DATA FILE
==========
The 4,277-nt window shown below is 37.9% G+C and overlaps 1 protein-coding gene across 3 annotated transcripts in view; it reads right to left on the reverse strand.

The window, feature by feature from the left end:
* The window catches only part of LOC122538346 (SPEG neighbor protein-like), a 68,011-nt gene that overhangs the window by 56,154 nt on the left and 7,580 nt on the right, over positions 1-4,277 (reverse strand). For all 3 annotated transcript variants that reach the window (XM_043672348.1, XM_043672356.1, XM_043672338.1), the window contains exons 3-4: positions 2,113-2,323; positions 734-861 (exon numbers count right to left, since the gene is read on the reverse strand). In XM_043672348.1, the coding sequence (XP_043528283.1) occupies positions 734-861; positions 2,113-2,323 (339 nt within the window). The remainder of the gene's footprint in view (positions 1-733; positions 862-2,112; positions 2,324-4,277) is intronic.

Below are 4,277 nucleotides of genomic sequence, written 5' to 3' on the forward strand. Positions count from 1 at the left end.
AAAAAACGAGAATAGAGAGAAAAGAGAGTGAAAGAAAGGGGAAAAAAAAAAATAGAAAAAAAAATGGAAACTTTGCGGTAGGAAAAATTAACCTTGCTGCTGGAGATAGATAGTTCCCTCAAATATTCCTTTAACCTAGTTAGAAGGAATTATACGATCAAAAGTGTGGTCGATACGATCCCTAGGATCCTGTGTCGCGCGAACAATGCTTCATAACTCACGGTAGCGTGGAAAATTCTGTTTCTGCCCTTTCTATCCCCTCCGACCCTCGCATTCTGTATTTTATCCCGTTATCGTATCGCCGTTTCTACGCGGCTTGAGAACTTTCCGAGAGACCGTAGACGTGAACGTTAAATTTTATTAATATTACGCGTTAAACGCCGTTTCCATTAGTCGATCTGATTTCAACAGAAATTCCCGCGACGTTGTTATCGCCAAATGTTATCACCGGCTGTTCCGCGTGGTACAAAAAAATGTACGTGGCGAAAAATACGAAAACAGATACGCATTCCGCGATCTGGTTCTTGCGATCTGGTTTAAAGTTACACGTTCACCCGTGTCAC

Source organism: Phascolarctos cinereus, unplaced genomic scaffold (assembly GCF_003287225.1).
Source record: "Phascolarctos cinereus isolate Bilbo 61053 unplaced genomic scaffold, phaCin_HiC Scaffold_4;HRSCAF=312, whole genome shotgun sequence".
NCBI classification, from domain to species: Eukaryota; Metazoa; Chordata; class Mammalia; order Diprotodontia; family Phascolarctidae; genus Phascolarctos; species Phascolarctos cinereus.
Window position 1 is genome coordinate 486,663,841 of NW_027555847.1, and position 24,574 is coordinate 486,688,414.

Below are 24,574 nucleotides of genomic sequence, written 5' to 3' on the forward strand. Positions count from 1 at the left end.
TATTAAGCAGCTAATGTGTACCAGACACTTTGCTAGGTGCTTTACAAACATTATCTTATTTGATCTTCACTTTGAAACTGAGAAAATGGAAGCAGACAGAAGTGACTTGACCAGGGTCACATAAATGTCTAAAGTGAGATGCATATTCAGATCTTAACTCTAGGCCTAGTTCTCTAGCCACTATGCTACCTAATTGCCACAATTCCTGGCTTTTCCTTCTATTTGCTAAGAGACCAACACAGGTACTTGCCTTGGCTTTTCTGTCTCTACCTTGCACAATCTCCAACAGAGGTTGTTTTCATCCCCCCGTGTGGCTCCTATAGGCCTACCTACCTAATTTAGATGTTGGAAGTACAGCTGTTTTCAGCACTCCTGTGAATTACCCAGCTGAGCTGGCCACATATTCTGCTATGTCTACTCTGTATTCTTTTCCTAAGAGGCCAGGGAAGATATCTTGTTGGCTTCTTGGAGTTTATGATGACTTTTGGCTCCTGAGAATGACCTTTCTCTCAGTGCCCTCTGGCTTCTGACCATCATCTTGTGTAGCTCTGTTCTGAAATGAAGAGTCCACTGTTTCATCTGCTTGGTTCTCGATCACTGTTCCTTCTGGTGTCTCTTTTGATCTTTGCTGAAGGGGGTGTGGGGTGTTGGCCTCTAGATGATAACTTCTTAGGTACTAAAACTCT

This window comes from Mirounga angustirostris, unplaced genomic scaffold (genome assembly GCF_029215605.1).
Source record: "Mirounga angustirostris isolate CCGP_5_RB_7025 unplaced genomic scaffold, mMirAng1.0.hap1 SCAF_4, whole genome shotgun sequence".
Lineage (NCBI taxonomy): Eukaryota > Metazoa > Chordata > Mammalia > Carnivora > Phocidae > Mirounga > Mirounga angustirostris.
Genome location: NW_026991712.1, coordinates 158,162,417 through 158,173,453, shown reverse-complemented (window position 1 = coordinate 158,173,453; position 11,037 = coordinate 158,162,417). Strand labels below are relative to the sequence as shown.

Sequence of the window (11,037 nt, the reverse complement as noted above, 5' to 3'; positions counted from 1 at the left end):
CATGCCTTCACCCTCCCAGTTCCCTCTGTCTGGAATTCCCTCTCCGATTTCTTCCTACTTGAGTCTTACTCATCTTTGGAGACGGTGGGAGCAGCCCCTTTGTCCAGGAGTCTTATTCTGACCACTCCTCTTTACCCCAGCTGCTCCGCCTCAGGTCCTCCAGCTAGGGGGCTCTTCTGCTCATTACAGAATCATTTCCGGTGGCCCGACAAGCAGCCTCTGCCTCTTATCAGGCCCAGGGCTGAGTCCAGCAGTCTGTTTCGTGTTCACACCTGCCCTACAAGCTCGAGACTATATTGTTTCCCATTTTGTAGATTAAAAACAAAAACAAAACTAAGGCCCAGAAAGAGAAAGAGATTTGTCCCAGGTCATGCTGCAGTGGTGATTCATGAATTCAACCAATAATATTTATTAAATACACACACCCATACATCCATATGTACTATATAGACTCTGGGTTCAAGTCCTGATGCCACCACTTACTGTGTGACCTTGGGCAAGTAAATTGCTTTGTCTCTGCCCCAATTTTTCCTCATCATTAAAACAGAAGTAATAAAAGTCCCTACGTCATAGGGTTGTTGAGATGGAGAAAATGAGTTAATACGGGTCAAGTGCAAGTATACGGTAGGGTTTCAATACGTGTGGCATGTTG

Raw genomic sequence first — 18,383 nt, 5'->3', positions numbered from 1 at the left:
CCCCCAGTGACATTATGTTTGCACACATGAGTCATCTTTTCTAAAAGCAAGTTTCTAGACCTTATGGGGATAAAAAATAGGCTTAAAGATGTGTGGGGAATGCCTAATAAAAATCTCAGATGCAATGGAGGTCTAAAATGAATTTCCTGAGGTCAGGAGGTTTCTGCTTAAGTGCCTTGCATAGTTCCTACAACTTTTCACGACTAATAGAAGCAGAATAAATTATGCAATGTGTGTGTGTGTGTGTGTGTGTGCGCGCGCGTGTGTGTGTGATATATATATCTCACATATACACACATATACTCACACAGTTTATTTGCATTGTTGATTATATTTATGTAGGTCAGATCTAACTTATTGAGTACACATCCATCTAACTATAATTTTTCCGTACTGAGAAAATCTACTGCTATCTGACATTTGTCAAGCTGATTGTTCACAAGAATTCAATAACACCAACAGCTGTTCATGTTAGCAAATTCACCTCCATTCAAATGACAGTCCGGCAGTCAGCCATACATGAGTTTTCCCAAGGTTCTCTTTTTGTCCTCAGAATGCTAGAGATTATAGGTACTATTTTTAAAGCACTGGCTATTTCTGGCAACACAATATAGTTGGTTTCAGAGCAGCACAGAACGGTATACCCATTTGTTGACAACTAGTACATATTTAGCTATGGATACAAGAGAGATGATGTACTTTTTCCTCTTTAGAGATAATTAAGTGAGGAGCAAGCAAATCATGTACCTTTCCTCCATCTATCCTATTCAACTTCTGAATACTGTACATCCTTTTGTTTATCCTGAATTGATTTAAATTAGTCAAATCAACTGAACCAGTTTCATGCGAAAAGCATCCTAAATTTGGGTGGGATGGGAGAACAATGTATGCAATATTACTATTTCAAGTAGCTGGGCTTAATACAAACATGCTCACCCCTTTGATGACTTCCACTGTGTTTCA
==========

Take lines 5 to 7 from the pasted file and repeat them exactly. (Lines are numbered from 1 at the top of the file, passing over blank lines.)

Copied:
AAAAAACGAGAATAGAGAGAAAAGAGAGTGAAAGAAAGGGGAAAAAAAAAAATAGAAAAAAAAATGGAAACTTTGCGGTAGGAAAAATTAACCTTGCTGCTGGAGATAGATAGTTCCCTCAAATATTCCTTTAACCTAGTTAGAAGGAATTATACGATCAAAAGTGTGGTCGATACGATCCCTAGGATCCTGTGTCGCGCGAACAATGCTTCATAACTCACGGTAGCGTGGAAAATTCTGTTTCTGCCCTTTCTATCCCCTCCGACCCTCGCATTCTGTATTTTATCCCGTTATCGTATCGCCGTTTCTACGCGGCTTGAGAACTTTCCGAGAGACCGTAGACGTGAACGTTAAATTTTATTAATATTACGCGTTAAACGCCGTTTCCATTAGTCGATCTGATTTCAACAGAAATTCCCGCGACGTTGTTATCGCCAAATGTTATCACCGGCTGTTCCGCGTGGTACAAAAAAATGTACGTGGCGAAAAATACGAAAACAGATACGCATTCCGCGATCTGGTTCTTGCGATCTGGTTTAAAGTTACACGTTCACCCGTGTCAC

Source organism: Phascolarctos cinereus, unplaced genomic scaffold (assembly GCF_003287225.1).
Source record: "Phascolarctos cinereus isolate Bilbo 61053 unplaced genomic scaffold, phaCin_HiC Scaffold_4;HRSCAF=312, whole genome shotgun sequence".